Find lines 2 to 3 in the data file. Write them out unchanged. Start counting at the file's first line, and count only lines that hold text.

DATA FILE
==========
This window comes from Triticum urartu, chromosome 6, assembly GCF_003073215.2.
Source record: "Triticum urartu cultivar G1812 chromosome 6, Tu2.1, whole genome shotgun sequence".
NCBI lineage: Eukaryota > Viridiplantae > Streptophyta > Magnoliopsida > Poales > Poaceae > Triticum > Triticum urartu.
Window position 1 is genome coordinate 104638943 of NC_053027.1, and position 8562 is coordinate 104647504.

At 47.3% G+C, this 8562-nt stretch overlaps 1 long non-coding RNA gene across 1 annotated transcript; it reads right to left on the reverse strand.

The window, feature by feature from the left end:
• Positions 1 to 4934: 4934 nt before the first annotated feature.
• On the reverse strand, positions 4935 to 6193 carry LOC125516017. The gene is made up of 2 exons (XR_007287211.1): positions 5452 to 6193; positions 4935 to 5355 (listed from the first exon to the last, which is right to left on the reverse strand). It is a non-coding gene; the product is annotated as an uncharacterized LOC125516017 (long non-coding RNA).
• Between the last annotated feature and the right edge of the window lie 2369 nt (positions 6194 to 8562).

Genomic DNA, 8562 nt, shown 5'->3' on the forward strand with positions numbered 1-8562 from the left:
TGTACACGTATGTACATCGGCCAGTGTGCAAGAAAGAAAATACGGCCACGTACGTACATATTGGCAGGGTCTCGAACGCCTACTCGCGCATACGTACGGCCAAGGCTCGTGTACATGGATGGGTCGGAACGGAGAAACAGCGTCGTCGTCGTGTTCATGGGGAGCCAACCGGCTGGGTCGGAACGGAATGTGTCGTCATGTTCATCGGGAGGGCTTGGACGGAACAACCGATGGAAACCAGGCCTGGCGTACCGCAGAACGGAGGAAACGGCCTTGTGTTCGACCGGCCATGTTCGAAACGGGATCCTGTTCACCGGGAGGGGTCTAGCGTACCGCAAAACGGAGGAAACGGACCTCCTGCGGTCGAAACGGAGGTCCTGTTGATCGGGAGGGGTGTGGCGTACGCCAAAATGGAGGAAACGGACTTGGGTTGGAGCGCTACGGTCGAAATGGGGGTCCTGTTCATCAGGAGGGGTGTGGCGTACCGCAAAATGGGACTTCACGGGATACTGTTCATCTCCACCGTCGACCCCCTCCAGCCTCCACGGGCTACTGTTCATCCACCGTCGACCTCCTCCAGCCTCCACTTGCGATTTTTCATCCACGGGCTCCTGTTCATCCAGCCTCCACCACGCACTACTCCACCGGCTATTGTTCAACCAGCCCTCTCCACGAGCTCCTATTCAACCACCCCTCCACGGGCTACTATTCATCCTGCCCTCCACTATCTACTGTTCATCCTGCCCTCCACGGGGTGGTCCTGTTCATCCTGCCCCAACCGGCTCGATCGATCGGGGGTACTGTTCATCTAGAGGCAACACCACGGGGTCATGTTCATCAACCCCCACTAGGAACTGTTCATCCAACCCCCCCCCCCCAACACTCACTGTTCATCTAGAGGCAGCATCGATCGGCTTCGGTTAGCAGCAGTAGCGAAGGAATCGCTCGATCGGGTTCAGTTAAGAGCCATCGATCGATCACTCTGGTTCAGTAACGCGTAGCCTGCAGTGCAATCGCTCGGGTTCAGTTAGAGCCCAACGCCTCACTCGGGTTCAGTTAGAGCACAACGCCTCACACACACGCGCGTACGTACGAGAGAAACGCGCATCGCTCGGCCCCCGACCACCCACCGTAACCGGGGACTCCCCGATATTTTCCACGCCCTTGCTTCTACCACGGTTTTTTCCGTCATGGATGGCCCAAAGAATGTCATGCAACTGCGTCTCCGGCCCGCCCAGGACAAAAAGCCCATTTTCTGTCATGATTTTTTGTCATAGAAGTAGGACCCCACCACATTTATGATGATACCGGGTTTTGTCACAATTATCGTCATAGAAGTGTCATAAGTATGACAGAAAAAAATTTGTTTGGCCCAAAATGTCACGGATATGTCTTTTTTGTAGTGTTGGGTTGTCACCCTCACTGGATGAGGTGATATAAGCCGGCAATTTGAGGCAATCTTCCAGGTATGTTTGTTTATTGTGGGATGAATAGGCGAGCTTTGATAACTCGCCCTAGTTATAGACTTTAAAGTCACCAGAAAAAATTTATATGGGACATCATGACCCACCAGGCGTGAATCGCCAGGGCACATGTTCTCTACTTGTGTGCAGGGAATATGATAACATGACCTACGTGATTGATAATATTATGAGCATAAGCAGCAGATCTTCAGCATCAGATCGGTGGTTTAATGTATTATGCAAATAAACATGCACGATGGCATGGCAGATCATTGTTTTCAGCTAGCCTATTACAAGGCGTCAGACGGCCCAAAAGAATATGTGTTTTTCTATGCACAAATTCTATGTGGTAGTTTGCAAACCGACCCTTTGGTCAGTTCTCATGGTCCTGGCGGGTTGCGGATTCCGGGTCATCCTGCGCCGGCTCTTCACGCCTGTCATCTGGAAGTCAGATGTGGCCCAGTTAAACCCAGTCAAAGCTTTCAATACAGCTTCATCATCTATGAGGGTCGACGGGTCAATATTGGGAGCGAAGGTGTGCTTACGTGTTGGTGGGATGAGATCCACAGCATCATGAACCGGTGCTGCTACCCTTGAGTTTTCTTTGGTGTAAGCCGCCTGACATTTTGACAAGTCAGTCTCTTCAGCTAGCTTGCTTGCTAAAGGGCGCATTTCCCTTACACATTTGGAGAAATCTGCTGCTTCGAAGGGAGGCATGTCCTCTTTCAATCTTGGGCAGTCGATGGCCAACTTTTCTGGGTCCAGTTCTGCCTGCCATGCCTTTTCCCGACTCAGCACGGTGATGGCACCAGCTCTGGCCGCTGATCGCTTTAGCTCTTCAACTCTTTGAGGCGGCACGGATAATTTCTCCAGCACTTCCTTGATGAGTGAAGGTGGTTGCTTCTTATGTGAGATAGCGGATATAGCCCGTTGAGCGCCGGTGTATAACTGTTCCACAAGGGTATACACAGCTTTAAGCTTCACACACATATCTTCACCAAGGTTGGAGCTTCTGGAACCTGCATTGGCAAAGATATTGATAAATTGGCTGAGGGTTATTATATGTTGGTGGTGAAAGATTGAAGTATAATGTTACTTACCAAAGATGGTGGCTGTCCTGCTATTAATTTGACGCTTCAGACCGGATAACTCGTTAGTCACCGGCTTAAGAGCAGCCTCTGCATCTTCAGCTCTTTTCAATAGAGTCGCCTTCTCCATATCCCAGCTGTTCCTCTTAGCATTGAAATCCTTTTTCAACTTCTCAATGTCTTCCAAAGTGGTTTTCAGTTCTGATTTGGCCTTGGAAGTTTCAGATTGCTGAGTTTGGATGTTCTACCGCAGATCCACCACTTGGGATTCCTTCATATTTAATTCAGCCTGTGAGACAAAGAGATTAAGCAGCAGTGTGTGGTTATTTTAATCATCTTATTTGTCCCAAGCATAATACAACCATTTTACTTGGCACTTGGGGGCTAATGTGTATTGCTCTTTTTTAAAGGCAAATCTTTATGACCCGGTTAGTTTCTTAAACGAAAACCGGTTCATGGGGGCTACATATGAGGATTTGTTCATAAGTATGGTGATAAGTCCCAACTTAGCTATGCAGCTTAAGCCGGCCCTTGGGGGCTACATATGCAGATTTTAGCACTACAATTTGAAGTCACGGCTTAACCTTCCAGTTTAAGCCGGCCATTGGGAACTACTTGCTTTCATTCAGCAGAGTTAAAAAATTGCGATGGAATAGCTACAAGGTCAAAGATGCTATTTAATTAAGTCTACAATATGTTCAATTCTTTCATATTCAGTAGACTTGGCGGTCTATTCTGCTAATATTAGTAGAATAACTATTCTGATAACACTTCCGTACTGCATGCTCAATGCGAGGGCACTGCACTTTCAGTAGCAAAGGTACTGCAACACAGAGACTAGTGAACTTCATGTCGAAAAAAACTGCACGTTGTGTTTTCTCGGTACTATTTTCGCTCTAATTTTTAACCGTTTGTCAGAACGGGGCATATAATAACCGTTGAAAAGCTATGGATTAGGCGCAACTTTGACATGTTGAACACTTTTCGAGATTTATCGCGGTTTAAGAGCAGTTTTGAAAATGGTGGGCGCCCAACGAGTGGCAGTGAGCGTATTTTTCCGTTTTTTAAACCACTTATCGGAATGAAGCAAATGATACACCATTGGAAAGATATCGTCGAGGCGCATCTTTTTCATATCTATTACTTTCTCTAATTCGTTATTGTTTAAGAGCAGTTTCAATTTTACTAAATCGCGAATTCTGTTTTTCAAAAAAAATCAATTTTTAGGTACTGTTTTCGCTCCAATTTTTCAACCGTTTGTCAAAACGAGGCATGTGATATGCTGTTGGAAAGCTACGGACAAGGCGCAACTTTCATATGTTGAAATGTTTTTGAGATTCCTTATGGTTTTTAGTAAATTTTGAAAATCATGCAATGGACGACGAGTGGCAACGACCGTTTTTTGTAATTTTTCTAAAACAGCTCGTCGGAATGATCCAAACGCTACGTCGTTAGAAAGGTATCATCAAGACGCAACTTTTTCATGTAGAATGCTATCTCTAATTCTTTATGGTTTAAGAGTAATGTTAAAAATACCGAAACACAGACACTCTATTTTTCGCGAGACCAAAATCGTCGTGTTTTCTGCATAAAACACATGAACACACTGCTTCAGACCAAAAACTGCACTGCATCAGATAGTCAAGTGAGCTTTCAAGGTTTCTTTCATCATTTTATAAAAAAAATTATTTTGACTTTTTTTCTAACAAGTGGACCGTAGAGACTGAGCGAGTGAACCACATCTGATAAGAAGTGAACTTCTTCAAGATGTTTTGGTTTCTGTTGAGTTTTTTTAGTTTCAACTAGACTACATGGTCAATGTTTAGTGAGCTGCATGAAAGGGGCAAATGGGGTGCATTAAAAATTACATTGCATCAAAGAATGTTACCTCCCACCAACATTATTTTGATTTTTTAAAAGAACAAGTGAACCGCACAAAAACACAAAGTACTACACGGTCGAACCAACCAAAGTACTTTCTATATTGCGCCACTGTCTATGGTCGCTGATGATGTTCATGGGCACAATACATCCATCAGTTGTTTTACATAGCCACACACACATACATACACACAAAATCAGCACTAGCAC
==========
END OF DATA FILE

Source record: "Triticum urartu cultivar G1812 chromosome 6, Tu2.1, whole genome shotgun sequence".
NCBI lineage: Eukaryota > Viridiplantae > Streptophyta > Magnoliopsida > Poales > Poaceae > Triticum > Triticum urartu.